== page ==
Family Violence Initiative Evaluation, Final Report


1.1 The Family Violence Initiative

The Family Violence Initiative (FVI) is a long-term federal commitment to a complex, deeply rooted, and costly long-term societal problem with myriad social, justice, and health dimensions. It was first announced on June 5, 1988, with $40 million in time-limited funding, to provide 200 new short-term shelter units for crisis assistance for abused women and their children, and to establish a process for developing a long-term federal approach to family violence prevention.

Currently, there are 15 federal departments and agencies that participate in the federal FVI, of which eight, including the Department of Justice Canada (Justice), receive an initiative-specific funding allocation. The federal FVI is associated with a $7 million annual allocation. In recent years, the budget for the Justice FVI has been $1.13 million annually with a staff of 3.64 full-time equivalent employees (FTEs).

The mandate of the federal FVI is to enhance awareness about family violence, build the knowledge base, and strengthen the ability of the communities and the justice, housing and health systems to prevent and respond to family violence. The objectives are to:

The Justice FVI mandate is grounded in the departmental mandate to ensure that Canada is a “just and law-abiding society with an accessible, efficient and fair system of justice” and to “promote respect for rights and freedoms, the law and the Constitution”. Towards this end, Justice reviews, researches, develops and reforms criminal and civil justice laws and policy; provides project funding for community-based family violence projects; and provides public and professional legal education and information support on family violence issues. The Justice FVI is linked to the following departmental initiatives and activities:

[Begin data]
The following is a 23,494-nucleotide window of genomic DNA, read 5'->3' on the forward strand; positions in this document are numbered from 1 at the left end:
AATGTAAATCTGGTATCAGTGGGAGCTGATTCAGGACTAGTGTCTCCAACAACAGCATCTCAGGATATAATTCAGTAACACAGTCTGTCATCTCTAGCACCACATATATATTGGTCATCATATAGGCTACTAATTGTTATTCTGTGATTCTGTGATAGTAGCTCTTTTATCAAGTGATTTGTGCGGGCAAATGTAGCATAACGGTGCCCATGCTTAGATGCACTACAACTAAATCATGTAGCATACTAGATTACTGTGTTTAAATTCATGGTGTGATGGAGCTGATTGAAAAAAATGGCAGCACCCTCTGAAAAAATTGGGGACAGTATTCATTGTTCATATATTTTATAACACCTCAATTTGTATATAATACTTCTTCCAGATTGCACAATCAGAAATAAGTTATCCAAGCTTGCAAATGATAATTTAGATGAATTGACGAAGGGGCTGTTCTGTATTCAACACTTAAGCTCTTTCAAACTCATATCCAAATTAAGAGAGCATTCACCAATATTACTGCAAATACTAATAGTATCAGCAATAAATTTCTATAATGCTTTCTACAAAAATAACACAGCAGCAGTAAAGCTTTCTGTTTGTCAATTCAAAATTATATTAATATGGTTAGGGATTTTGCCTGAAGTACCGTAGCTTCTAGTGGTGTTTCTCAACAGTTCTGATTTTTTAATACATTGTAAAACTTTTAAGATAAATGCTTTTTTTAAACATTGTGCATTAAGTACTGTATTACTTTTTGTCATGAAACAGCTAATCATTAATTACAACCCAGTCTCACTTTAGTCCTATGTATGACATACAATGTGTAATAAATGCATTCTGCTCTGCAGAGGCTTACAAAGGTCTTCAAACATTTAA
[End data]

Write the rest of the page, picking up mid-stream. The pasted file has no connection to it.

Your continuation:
1.2 Purpose of the Evaluation

Although the Department conducted periodic internal reviews of the FVI, the Justice FVI has never been formally evaluated. In 2010, in accordance with the TBS Policy on Evaluation, the Department initiated an evaluation of the Justice FVI. The results will be used by Justice for planning and reporting purposes. The evaluation was completed over a nine-month period. The scope of the evaluation encompasses projects funded from 2005-2010 and policy activities undertaken from 2000-2010.

The purpose of the evaluation is to examine the continued relevance of the Justice FVI, the program’s design and implementation, the accomplishments and achievements of activities implemented within the scope of the Initiative, and the demonstrated efficiency and economy.

1.3 Evaluation Questions

The evaluation of the Justice FVI addresses issues of design, implementation and performance monitoring, relevance, effectiveness, efficiency and economy. The evaluation questions are as follows:


Justice FVI Design and Implementation


Efficiency and Economy

1.4 Evaluation Methodology

Under the FVI, Justice undertakes a range of activities (legal policy development and law reform, strategic coordination and partnership development, investments, and information and educational supports) involving various stakeholder groups including other federal government departments, provincial and territorial departments, Public Legal Education and Information (PLEI) organizations, and other non-government organizations (NGOs). The level of risk associated with the program is considered low given the small budget involved, the long operating period, and the nature of its activities. Reflecting these characteristics, the evaluation methods incorporated multiple lines of evidence including literature review, key informant interviews, six case studies, and a document review of funded projects. The evaluation team adopted a common methodological approach to ensure the reliability validity and reliability of data, observations and conclusions. To that end, an evaluation matrix was developed to guide data collection and analysis.